So how did we make this color scheme you ask? Well, our chief painter pointed us in the direction of a site called Color Scheme Designer (http://colorschemedesigner.com/). Apparently, scientifically, colors that work well together are equidistant from a certain color. In this case it was the unique shade of red that we wanted to use as a core highlight whenever it came into frame. We used this as a main Seed Color, and derived a number of "color grids" that we knew worked well because they were really equidistant from each other and had the same relationships to the "Seed Color". I think in reality, since we did not really study this formally, we might have oversimplified the approach to Color Scripting. But we found this approach to be effective. It has a correlation to our philosophy on lighting and shadows, but that is already another topic.
You are very observant to point out that Composition is another important step. The other important thing to note is that this particular aspect of the film is down to an artist's taste. It is similar to asking how a comic book artist chooses his poses. You will find a number of staple "rules". These include the 180 degree Stageline rule where it says you have to pretend a certain orientation of the actors is being done on a stage and you can only therefore position the camera in a 180 degree arc so that the camera can never fall "behind the stage" relative to the view of an audience. The other classic is the Left Side versus Right Side of the frame orientation. There are ways around these rules though, and I believe composition, and the art of deciding what's in frame and what isn't is really where the "art" of telling the story without writing pages of text comes from and why film and animation are so special. Again, every director has his "thing". Such as how Steven Spielberg loves to make characters look at something that is really out of frame, or how James Cameron ends the film Terminator 2 with a voice over talking while the frame shows just the open highway. Composition is important on two levels, if you ask me. The first is that this is where you show how well you can tell a story without writing a book. The second is that this is the primary means (after color) where you communicate with your audience. Is the view skewed? Is the angle low? is it high? Which actor is dominant? Which one is less dominant? Are they chasing each other? Where are they going? If they are in combat, who is where, and who is doing what? But remember that rules are made to be broken. For example, the Bourne films intentionally disorient viewers and cut very rapidly (around one cut every 1 - 1.5 seconds for action sequences). This can be incredibly disorienting, but it is not a mistake and I'd like to think that Paul Greengrass followed his own "rules" when filming Bourne action sequences, because somehow viewers are able to "catch up" later with where Bourne is and what has happened.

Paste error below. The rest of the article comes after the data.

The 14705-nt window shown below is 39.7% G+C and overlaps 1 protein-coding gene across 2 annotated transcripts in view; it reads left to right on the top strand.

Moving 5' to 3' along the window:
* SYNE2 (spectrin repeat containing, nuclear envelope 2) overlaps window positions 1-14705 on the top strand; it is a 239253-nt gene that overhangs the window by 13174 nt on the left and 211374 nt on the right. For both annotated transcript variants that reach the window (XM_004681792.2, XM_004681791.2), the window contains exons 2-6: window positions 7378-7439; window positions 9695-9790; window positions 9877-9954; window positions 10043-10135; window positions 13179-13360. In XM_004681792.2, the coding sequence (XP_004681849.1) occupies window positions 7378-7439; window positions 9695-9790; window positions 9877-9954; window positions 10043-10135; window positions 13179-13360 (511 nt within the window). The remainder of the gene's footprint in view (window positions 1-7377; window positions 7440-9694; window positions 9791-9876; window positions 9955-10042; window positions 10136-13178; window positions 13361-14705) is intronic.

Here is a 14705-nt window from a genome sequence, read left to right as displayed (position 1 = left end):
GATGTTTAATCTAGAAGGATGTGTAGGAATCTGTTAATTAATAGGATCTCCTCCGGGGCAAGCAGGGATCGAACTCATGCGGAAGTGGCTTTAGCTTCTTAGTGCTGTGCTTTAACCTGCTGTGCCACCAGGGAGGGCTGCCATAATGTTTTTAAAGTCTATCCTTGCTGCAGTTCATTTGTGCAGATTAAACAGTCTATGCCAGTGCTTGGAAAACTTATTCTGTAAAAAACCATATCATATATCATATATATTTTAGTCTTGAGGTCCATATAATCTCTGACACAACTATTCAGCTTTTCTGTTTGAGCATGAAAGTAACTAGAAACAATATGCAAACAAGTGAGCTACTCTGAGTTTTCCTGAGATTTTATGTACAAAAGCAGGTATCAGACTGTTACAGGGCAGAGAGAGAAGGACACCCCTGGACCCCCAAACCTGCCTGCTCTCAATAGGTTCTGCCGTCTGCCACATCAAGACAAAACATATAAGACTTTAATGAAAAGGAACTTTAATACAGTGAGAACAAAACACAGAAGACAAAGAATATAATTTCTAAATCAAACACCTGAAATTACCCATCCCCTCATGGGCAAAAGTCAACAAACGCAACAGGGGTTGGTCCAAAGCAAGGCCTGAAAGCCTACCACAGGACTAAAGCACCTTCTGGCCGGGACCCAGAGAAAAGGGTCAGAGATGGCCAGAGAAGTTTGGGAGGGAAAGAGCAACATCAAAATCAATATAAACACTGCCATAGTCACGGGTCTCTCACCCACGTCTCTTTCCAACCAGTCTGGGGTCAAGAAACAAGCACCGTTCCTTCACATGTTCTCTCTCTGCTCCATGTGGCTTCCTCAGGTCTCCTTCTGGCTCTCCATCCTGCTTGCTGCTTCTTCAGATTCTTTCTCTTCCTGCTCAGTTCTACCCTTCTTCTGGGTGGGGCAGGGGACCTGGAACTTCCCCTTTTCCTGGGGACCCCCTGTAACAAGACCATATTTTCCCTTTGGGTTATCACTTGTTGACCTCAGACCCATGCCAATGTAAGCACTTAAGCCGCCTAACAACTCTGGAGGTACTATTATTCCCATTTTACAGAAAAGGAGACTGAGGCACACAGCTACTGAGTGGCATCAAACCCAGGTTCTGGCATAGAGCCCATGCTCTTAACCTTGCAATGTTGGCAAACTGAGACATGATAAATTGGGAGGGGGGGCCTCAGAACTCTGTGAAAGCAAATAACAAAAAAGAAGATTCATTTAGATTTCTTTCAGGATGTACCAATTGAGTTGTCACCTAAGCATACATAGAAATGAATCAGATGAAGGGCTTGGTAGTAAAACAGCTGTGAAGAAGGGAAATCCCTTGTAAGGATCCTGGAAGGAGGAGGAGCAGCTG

It's a thin line though between being very creative, and just being generally poor. In my experience Shot Composition was something highly, but constructively, contested throughout REVERSION because in the mind's eye the action unfolding in a script can occur many ways and looks slightly different to each artist. Again, I am not formally trained in this art, but with the variety of examples I found from Jason Bourne, to James Bond, to the Sound of Music, and on through to Casablanca, I doubt whether any school of film will try to tie you down to a particular set of rules.
The first judge has to be yourself. And if the angles chosen make sense with your team upon seeing the Storyboards or animatic then "that is the one that goes into the movie".
There is one more weapon in the arsenal which is something we borrow from the big studios called "closed door preview audience". But that is something for another time as well as these usually can tell you more than just feedback on Compositions.
Hope we answered your question, Juan and thanks again for the email! :)